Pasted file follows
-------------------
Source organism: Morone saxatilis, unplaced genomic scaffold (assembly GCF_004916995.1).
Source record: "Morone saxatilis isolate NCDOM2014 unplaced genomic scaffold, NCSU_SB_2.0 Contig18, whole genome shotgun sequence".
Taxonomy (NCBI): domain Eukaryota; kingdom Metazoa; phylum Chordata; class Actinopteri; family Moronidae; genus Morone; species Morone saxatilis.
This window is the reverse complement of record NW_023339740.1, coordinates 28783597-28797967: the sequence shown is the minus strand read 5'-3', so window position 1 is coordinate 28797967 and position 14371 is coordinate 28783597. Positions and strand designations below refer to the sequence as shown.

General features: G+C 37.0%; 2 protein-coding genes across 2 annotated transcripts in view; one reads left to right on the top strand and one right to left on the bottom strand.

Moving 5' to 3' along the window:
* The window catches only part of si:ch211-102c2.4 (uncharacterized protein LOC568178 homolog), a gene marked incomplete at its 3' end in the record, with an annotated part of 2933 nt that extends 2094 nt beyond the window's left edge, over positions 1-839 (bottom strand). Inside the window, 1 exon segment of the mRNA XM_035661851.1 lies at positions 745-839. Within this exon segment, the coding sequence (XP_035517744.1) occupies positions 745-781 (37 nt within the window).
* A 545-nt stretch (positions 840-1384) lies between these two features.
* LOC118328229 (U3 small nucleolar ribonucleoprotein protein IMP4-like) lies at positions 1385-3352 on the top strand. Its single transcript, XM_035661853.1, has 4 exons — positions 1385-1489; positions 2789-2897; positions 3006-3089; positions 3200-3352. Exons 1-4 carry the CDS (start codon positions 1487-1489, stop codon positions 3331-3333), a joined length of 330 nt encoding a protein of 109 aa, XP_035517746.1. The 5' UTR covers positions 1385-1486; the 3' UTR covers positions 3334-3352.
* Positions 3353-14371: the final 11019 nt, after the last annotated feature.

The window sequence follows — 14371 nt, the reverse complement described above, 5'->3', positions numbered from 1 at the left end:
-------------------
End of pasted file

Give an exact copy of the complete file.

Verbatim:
Source organism: Morone saxatilis, unplaced genomic scaffold (assembly GCF_004916995.1).
Source record: "Morone saxatilis isolate NCDOM2014 unplaced genomic scaffold, NCSU_SB_2.0 Contig18, whole genome shotgun sequence".
Taxonomy (NCBI): domain Eukaryota; kingdom Metazoa; phylum Chordata; class Actinopteri; family Moronidae; genus Morone; species Morone saxatilis.
This window is the reverse complement of record NW_023339740.1, coordinates 28783597-28797967: the sequence shown is the minus strand read 5'-3', so window position 1 is coordinate 28797967 and position 14371 is coordinate 28783597. Positions and strand designations below refer to the sequence as shown.

General features: G+C 37.0%; 2 protein-coding genes across 2 annotated transcripts in view; one reads left to right on the top strand and one right to left on the bottom strand.

Moving 5' to 3' along the window:
* The window catches only part of si:ch211-102c2.4 (uncharacterized protein LOC568178 homolog), a gene marked incomplete at its 3' end in the record, with an annotated part of 2933 nt that extends 2094 nt beyond the window's left edge, over positions 1-839 (bottom strand). Inside the window, 1 exon segment of the mRNA XM_035661851.1 lies at positions 745-839. Within this exon segment, the coding sequence (XP_035517744.1) occupies positions 745-781 (37 nt within the window).
* A 545-nt stretch (positions 840-1384) lies between these two features.
* LOC118328229 (U3 small nucleolar ribonucleoprotein protein IMP4-like) lies at positions 1385-3352 on the top strand. Its single transcript, XM_035661853.1, has 4 exons — positions 1385-1489; positions 2789-2897; positions 3006-3089; positions 3200-3352. Exons 1-4 carry the CDS (start codon positions 1487-1489, stop codon positions 3331-3333), a joined length of 330 nt encoding a protein of 109 aa, XP_035517746.1. The 5' UTR covers positions 1385-1486; the 3' UTR covers positions 3334-3352.
* Positions 3353-14371: the final 11019 nt, after the last annotated feature.

The window sequence follows — 14371 nt, the reverse complement described above, 5'->3', positions numbered from 1 at the left end: